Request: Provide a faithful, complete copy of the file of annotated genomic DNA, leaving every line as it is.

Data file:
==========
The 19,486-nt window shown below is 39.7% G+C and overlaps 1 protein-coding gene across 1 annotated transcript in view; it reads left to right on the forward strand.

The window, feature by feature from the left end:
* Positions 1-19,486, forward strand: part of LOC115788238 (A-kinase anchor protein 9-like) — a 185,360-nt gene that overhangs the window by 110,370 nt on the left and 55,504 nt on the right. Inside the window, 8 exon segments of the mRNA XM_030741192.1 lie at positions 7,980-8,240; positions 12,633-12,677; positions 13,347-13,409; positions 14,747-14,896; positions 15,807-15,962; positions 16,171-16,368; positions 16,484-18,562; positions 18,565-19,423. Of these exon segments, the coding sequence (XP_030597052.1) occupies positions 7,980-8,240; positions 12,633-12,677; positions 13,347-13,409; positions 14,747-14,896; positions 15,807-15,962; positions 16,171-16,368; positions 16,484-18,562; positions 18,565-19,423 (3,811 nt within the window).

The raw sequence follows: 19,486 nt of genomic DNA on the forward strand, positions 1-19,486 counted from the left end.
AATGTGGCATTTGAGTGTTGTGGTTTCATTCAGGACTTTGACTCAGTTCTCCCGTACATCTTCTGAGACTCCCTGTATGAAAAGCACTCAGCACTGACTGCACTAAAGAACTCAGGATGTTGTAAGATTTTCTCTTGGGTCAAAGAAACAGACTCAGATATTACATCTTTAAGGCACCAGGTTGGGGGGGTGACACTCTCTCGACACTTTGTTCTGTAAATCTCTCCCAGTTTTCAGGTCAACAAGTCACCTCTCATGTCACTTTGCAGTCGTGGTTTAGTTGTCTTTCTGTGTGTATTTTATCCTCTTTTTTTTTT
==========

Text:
The 19,486-nt window shown below is 39.7% G+C and overlaps 1 protein-coding gene across 1 annotated transcript in view; it reads left to right on the forward strand.

The window, feature by feature from the left end:
* Positions 1-19,486, forward strand: part of LOC115788238 (A-kinase anchor protein 9-like) — a 185,360-nt gene that overhangs the window by 110,370 nt on the left and 55,504 nt on the right. Inside the window, 8 exon segments of the mRNA XM_030741192.1 lie at positions 7,980-8,240; positions 12,633-12,677; positions 13,347-13,409; positions 14,747-14,896; positions 15,807-15,962; positions 16,171-16,368; positions 16,484-18,562; positions 18,565-19,423. Of these exon segments, the coding sequence (XP_030597052.1) occupies positions 7,980-8,240; positions 12,633-12,677; positions 13,347-13,409; positions 14,747-14,896; positions 15,807-15,962; positions 16,171-16,368; positions 16,484-18,562; positions 18,565-19,423 (3,811 nt within the window).

The raw sequence follows: 19,486 nt of genomic DNA on the forward strand, positions 1-19,486 counted from the left end.
AATGTGGCATTTGAGTGTTGTGGTTTCATTCAGGACTTTGACTCAGTTCTCCCGTACATCTTCTGAGACTCCCTGTATGAAAAGCACTCAGCACTGACTGCACTAAAGAACTCAGGATGTTGTAAGATTTTCTCTTGGGTCAAAGAAACAGACTCAGATATTACATCTTTAAGGCACCAGGTTGGGGGGGTGACACTCTCTCGACACTTTGTTCTGTAAATCTCTCCCAGTTTTCAGGTCAACAAGTCACCTCTCATGTCACTTTGCAGTCGTGGTTTAGTTGTCTTTCTGTGTGTATTTTATCCTCTTTTTTTTTT